How to Better Deal With Post-Acute Withdrawal Syndrome

Newly sober people often suffer from PAWS or post-acute withdrawal syndrome. This occurs when someone stops taking a drug to which they are addicted. PAWS is extremely difficult to deal with.

Most addicts continue using because of PAWS symptoms. It is difficult to function while suffering from PAWS. Seeking professional help is usually advised.

There are healthy ways to detox. Here are some of the best ways to deal with PAWS.

  1. Identify the Problem

First, you need to recognize what the problem is.

Most people continue to use drugs and alcohol because they refuse to recognize the problem. This creates a cycle of dependency.

Once you recognize the problem, it’s important to recognize what the issue is and seek help immediately.

The type of help you need to seek depends on the issue. Detoxing from alcohol is different from detoxing from other drugs.

Judging the severity of the problem can be difficult.

Sometimes you need someone else to help you identify your problems.

If other people have suggested that you have a problem, it’s best to listen to them. They probably know you better than you know yourself.

Admitting you have a problem is the first step. It’s also often the hardest.

  1. Seek Professional Help

Once you’ve recognized the problem, seek help.

It’s good to tell your friends and family about the issue.

Your loved ones should encourage you to seek professional help. Your family won’t be able to fix your problems for you. They also shouldn’t have to carry the burden of helping you alone.

If you need to detox, you’ll probably need to go to a rehab center like Hollywood Hills Recovery. Going cold turkey is usually not the best solution. You are more likely to relapse if you detox on your own.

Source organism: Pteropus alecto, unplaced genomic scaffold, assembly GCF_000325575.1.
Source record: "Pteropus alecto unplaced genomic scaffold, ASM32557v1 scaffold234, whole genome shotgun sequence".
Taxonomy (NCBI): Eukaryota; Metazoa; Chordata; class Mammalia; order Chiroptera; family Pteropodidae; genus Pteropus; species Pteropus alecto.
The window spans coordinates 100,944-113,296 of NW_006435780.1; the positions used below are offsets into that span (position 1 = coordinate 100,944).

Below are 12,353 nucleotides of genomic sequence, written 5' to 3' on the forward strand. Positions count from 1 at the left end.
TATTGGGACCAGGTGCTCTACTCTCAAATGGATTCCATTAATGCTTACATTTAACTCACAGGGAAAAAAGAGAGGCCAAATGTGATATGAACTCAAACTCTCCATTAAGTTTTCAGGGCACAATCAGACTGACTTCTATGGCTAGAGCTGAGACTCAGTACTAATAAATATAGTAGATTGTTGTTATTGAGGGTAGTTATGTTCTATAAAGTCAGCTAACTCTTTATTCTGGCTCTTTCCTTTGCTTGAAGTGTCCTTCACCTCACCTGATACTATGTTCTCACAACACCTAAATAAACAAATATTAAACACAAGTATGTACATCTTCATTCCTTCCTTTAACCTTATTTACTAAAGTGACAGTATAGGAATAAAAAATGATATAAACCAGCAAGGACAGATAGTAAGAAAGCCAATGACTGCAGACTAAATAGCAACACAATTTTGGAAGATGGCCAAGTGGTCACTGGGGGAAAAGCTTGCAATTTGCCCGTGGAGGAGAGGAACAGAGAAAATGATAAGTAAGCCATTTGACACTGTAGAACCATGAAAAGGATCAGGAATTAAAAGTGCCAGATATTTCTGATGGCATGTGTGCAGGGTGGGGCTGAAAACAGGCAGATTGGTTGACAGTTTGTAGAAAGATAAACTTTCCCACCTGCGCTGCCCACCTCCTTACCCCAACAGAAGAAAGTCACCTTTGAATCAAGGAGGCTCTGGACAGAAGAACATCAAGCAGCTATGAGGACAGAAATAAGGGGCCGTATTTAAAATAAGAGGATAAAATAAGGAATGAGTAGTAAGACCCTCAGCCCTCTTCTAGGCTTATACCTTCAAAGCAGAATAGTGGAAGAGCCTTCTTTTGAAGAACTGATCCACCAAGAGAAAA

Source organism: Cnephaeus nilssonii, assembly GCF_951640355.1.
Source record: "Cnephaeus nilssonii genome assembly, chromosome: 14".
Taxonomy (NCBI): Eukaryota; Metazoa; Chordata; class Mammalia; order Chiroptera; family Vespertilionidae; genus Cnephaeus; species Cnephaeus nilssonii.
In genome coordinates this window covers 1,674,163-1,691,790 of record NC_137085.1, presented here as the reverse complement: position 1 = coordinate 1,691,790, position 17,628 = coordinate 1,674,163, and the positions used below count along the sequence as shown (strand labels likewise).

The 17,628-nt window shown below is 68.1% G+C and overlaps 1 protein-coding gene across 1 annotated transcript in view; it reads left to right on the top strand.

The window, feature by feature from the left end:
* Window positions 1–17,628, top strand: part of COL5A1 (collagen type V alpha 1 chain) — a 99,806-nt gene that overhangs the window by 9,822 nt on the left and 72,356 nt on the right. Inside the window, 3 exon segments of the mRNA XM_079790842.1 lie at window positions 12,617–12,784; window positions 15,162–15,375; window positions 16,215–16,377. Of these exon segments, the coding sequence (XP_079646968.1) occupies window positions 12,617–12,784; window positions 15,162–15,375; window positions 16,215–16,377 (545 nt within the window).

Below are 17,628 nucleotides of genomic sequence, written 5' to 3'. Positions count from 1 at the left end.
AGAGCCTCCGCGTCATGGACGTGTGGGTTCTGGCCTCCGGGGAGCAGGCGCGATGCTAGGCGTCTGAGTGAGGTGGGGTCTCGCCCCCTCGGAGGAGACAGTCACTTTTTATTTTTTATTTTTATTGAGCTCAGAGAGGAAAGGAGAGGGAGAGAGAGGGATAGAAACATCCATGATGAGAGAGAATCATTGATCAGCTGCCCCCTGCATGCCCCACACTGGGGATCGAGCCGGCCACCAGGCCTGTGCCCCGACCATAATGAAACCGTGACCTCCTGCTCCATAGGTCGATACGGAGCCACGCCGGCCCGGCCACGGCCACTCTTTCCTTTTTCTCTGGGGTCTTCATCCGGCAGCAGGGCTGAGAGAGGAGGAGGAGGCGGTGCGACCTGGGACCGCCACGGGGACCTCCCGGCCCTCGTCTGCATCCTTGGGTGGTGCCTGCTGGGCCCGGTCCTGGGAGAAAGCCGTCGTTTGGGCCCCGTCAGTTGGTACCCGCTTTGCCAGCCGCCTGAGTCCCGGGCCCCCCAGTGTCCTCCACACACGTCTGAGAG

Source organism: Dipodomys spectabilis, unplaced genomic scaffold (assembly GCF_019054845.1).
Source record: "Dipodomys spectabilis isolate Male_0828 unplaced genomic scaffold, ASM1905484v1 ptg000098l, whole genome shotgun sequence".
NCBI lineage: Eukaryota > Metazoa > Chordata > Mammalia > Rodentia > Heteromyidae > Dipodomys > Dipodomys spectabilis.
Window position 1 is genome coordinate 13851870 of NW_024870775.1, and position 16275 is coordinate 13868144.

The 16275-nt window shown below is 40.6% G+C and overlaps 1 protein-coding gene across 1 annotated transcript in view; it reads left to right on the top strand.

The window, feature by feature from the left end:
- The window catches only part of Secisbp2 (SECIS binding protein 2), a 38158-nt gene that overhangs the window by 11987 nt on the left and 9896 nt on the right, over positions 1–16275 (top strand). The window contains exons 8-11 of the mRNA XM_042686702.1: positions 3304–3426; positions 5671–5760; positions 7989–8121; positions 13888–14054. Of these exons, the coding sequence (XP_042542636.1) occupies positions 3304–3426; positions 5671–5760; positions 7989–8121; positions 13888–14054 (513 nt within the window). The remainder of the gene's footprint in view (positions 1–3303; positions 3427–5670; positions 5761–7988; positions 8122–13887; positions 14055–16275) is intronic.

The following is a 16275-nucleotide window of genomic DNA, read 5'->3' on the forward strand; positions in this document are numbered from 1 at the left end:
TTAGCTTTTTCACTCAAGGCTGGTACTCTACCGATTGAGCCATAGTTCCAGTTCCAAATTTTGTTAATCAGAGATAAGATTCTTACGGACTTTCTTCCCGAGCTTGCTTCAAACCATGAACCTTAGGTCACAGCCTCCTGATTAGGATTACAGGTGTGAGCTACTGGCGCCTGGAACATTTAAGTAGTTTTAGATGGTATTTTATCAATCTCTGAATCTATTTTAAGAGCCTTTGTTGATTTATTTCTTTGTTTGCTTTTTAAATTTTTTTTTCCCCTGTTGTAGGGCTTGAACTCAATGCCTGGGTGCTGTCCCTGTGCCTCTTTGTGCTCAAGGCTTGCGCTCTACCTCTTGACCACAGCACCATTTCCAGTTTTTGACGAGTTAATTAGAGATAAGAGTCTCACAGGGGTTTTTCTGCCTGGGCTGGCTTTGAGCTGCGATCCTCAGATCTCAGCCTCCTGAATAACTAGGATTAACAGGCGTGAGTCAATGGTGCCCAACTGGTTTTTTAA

Detoxing and dealing with PAWS is not easy. You might need to wean off of drugs.

This depends on how long you have been addicted and your body type. Detoxing is easier for some people than it is for others.

Don’t be discouraged if you find it extremely difficult. You aren’t the only one.

Rehab isn’t the end of your journey.

You will likely continue to need professional help.

  1. Discuss Your Symptoms

Communicate your problems with your friends and family.

If they have never taken drugs, they might not understand what you’re going through. It’s important for them to know what you’re going through.

Withdrawal symptoms are different for everyone.

Some people might hallucinate, whereas others might feel more pain.

It’s especially important to talk about your symptoms with your doctor. If they don’t know what your problem is, they can’t help you.

Withdrawal is longer for some people than for others.

The longer you’ve been addicted, the longer your withdrawal period will be.

For most people, withdrawal symptoms will usually last for 1 to 3 days. They can last for up to a week. In severe cases, the period can take even longer.

Take it easy while you’re recovering.

Don’t push yourself too hard or undertake strenuous activity.

  1. Create a Routine

Your recovery period is a good time to create a healthy routine.

Rituals and routines take your mind off of things. It will distract your body.

The less you think about the pain, the less you will be able to feel it. You don’t need to be a yoga guru to utilize your brain power for good.

Journal or meditate. Do anything that helps you keep you on track.

Make sure the routine you create is positive. Keep up with your routine after the withdrawal period. It will help you be prepared when things get difficult.

In addition to professional help, help yourself.

It may seem cheesy, but a self-help book can change your life. Here is a list from Business Insider to give you some ideas.

When things get rough again, you’ll be glad for your routine.

  1. Stay Clean

It won’t be easy.

There will be times when you want to give up.

No matter how hard it seems, try your hardest not to fall back into bad habits. If you’re tempted to drink or take drugs, contact someone immediately.

If you can’t get in touch with anyone, call an anonymous hotline. These services exist to help you. There’s no reason not to use them.

Or distract yourself. Watch a movie or listen to some music.

Do whatever you need to do.


When you’re suffering from withdrawal, you feel miserable. It doesn’t last forever. Once it’s over, you’ll feel better than you ever have.

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